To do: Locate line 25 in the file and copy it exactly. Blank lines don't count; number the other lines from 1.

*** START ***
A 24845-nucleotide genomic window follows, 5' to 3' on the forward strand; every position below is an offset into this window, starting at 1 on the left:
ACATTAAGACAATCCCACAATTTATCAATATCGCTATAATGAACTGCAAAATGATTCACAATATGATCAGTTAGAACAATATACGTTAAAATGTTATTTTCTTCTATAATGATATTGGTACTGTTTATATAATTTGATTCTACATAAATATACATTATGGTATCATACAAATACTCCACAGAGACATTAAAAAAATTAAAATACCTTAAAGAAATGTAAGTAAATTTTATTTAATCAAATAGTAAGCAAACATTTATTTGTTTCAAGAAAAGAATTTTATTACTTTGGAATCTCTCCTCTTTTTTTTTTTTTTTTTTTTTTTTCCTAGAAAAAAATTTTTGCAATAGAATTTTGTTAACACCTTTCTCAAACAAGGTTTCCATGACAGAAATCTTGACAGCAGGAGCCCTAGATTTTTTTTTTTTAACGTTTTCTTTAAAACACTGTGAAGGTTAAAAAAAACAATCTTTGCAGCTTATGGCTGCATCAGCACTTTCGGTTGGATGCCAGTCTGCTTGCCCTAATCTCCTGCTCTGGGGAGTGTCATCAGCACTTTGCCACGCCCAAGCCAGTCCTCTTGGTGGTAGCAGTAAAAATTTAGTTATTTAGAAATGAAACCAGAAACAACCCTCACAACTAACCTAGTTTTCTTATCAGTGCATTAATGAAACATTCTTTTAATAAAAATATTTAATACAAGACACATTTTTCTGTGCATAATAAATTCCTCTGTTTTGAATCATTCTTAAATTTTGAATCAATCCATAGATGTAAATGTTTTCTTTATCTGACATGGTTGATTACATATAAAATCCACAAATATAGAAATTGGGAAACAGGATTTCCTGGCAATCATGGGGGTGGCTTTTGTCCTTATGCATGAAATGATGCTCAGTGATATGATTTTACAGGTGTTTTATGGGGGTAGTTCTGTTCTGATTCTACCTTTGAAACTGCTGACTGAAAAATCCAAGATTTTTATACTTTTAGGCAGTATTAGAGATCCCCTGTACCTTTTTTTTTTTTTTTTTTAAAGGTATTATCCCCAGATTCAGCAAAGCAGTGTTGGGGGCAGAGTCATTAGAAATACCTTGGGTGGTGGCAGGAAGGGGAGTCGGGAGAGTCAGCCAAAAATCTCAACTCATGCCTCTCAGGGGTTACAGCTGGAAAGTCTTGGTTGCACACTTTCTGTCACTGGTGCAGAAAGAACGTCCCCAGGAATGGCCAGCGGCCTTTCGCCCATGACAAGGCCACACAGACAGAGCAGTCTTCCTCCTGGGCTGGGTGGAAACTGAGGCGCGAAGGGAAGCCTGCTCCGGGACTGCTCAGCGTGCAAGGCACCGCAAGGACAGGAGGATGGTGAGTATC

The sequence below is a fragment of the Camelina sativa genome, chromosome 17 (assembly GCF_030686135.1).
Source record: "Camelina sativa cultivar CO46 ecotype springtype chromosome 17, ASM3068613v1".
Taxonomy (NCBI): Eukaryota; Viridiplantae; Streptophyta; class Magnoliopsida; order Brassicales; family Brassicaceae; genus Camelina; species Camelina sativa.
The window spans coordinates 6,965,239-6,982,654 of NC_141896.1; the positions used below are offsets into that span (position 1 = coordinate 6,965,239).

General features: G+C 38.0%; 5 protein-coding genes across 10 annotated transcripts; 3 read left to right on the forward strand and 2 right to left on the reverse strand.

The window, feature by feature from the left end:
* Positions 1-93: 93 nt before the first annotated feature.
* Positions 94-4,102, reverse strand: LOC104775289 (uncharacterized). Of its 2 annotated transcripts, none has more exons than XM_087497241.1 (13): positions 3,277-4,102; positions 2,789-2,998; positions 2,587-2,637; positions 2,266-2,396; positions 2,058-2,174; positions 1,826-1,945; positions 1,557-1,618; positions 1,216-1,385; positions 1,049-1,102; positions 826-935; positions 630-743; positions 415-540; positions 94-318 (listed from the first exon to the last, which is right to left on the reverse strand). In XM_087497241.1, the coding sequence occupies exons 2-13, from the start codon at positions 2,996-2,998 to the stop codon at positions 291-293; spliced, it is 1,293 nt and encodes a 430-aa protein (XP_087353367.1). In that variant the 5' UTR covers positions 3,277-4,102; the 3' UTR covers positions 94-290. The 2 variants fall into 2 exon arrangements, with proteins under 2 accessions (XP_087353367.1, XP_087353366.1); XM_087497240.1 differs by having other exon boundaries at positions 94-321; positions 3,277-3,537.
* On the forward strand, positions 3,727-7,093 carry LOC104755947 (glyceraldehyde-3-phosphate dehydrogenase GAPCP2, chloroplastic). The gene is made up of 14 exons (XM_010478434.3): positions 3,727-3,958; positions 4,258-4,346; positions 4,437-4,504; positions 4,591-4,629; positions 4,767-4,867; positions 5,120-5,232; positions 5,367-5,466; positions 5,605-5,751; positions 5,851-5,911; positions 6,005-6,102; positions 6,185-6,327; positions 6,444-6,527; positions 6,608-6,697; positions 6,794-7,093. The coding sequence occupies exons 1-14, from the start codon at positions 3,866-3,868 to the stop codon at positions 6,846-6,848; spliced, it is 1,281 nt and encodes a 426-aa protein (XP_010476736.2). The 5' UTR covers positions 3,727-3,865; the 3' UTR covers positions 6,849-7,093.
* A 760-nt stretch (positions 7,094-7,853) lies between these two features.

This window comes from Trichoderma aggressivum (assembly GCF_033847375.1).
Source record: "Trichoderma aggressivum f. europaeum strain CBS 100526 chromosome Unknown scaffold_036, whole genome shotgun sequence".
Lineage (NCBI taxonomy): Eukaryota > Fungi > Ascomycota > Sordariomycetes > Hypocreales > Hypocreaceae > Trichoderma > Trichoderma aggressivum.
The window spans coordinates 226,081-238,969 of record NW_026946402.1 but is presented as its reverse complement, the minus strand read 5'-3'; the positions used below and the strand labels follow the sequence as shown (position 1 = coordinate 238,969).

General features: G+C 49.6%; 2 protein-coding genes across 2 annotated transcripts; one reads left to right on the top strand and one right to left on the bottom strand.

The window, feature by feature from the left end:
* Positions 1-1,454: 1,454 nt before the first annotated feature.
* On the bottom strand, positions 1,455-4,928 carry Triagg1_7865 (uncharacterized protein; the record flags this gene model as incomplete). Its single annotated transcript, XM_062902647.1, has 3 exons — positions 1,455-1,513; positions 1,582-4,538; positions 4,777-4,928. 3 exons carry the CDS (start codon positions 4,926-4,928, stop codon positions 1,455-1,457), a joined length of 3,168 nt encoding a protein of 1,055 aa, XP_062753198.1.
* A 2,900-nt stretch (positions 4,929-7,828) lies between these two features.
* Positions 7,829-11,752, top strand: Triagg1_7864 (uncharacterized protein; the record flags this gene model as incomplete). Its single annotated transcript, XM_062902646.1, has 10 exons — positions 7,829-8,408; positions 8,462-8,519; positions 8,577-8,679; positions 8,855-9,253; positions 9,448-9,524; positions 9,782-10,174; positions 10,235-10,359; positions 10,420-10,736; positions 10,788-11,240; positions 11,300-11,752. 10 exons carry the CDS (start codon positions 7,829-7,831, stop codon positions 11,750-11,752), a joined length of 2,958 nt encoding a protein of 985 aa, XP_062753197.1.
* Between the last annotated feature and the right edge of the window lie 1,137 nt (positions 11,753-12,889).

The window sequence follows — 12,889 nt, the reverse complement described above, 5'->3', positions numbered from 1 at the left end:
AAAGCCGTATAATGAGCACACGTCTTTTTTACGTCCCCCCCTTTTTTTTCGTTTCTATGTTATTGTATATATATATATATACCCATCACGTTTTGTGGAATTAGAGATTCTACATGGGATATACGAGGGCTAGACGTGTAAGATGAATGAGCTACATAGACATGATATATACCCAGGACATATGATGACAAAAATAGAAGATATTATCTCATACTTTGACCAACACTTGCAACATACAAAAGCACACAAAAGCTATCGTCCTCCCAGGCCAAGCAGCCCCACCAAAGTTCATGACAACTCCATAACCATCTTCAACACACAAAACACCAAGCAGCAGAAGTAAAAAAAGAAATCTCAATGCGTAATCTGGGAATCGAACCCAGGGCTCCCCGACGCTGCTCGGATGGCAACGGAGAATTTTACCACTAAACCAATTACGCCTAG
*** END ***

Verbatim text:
AAAGCCGTATAATGAGCACACGTCTTTTTTACGTCCCCCCCTTTTTTTTCGTTTCTATGTTATTGTATATATATATATATACCCATCACGTTTTGTGGAATTAGAGATTCTACATGGGATATACGAGGGCTAGACGTGTAAGATGAATGAGCTACATAGACATGATATATACCCAGGACATATGATGACAAAAATAGAAGATATTATCTCATACTTTGACCAACACTTGCAACATACAAAAGCACACAAAAGCTATCGTCCTCCCAGGCCAAGCAGCCCCACCAAAGTTCATGACAACTCCATAACCATCTTCAACACACAAAACACCAAGCAGCAGAAGTAAAAAAAGAAATCTCAATGCGTAATCTGGGAATCGAACCCAGGGCTCCCCGACGCTGCTCGGATGGCAACGGAGAATTTTACCACTAAACCAATTACGCCTAG